Cork coastal projects to receive €6m in Brexit-related funding

Marine projects in Cork will benefit from a total increase in funding of €6,032,337
Cork coastal projects to receive €6m in Brexit-related funding

Repairs to Youghal lighthouse will receive total funding of €52,470, and repairs to Baltimore Harbour Barrack Point Sherkin Island lighthouse will be funded to a total of €44,107. Picture: Howard Crowdy

SIX MILLION euro in increased Brexit-related funding for marine-based projects along Cork’s coastline has been announced by the Government.

The announcement was made by the Minister for Agriculture, Food and the Marine, Charlie McConalogue as part of the second tranche of the Brexit Adjustment: Local Authority Marine Infrastructure Scheme 2022 – 2023.

In total, the scheme entails funding of €55.3m for 164 projects around the Irish coast.

Mr McConalogue approved funding for 54 new projects and provided additional funding for 19 previously approved projects which had requested additional funding in light of cost increases, and raised the rate of funding provided for all projects to 95%.

All projects approved under the scheme will benefit from this rate, and the remaining 5% must be provided by the local authority from its own resources.

Marine projects in Cork will benefit from a total increase in funding of €6,032,337, with the single greatest over-all investment being €1,779,138 going toward dredging work in Ballycotton harbour.

The total investment in the Ballycotton scheme represents an increase from funding of €1.41m already announced, and will cover 95% of the €1.87m cost of the dredging works.

Ballycotton will also benefit from increased funding for sea wall repairs and upgrades to a total of €329,937.

The new Kinsale fishing pontoon, announced earlier this year as being funded to the tune of €1.2m is now to be €1.36m in total, and slip improvements in Kinsale will now be funded to €200,343.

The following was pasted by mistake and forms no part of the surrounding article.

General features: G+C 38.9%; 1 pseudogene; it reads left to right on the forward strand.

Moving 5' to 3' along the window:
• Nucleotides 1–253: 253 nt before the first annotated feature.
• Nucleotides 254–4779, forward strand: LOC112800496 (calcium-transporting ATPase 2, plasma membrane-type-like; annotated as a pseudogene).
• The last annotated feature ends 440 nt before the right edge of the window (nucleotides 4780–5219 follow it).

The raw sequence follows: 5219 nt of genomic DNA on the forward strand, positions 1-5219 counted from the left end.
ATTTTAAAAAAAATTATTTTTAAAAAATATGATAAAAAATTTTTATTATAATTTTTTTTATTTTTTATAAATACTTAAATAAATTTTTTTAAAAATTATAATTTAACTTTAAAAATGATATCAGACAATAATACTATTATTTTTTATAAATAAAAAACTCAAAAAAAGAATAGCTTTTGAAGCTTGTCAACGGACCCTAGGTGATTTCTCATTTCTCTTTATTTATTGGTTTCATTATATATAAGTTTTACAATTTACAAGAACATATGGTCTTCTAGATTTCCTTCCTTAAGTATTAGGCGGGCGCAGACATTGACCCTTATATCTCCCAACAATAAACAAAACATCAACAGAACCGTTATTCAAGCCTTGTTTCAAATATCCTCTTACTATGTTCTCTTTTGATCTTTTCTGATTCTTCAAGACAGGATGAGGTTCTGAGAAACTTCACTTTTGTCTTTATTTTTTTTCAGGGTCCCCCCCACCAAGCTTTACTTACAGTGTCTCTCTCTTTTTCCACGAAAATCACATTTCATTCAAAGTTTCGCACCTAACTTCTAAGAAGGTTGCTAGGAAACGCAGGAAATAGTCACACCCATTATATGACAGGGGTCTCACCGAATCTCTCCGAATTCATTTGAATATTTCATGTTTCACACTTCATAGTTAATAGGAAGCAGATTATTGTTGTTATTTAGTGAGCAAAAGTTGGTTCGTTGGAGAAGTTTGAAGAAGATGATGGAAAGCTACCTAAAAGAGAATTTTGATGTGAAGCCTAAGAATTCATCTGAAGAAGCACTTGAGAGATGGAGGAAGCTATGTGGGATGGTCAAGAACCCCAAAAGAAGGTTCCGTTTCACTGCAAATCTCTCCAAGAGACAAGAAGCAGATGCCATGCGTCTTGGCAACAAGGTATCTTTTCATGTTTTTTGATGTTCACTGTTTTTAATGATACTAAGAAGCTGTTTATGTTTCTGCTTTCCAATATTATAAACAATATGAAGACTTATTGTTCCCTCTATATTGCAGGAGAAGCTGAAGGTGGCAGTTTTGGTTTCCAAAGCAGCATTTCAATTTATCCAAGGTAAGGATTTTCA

Works in Courtmacsherry will receive increased investment too, with dredging works now being funded to a total of €617,500, pontoon replacement to €100,496, and safety works on the pier now receiving €54,501.

Dredging works at Glengarriff will be funded to €237,500, and safety improvement works at Baltimore will receive a total of €190,000.

Repairs to Youghal lighthouse will receive total funding of €52,470, and repairs to Baltimore Harbour Barrack Point Sherkin Island lighthouse will be funded to a total of €44,107.

Provision of a new access pontoon at Cappagh Pier will be funded to €490,865.

Commenting on the increased scheme contribution the Minister said it was vital that this capital injection delivered benefits to coastal rural communities, especially in the current challenging economic environment.

“To best provide for project delivery I considered it prudent to confer additional funding to projects that have been impacted by higher-than-expected construction costs and to increase the scheme contribution thus reducing the local authority contribution,” Mr McConalogue said.

“This funding will support local authorities to rejuvenate Ireland’s coastal and marine infrastructure specifically to address the economic consequences of Brexit arising from the implications to the Irish fishing industry.

“Again, I must acknowledge the cooperation and engagement between local authorities, coastal communities and political representatives to make this happen,” he said.

The added investment was welcomed by Cork East Fianna Fáil TD James O’Connor, who noted, in particular, the increased investment in the Ballycotton dredging scheme and the repairs to Youghal lighthouse.

I strongly urge Cork County Council to prioritise the delivery on all projects across Cork so that this important economic stimulus can be delivered,” Mr O’Connor said.

“The Brexit Adjustment Reserve funding is only available until the end of 2023 and is a huge opportunity to reinvigorate our public marine infrastructure.” The news was also welcomed by Christopher O’Sullivan, Fianna Fáil TD for Cork South West.

“We need to continue investing more in our marine infrastructure,”

Mr O’Sullivan said.

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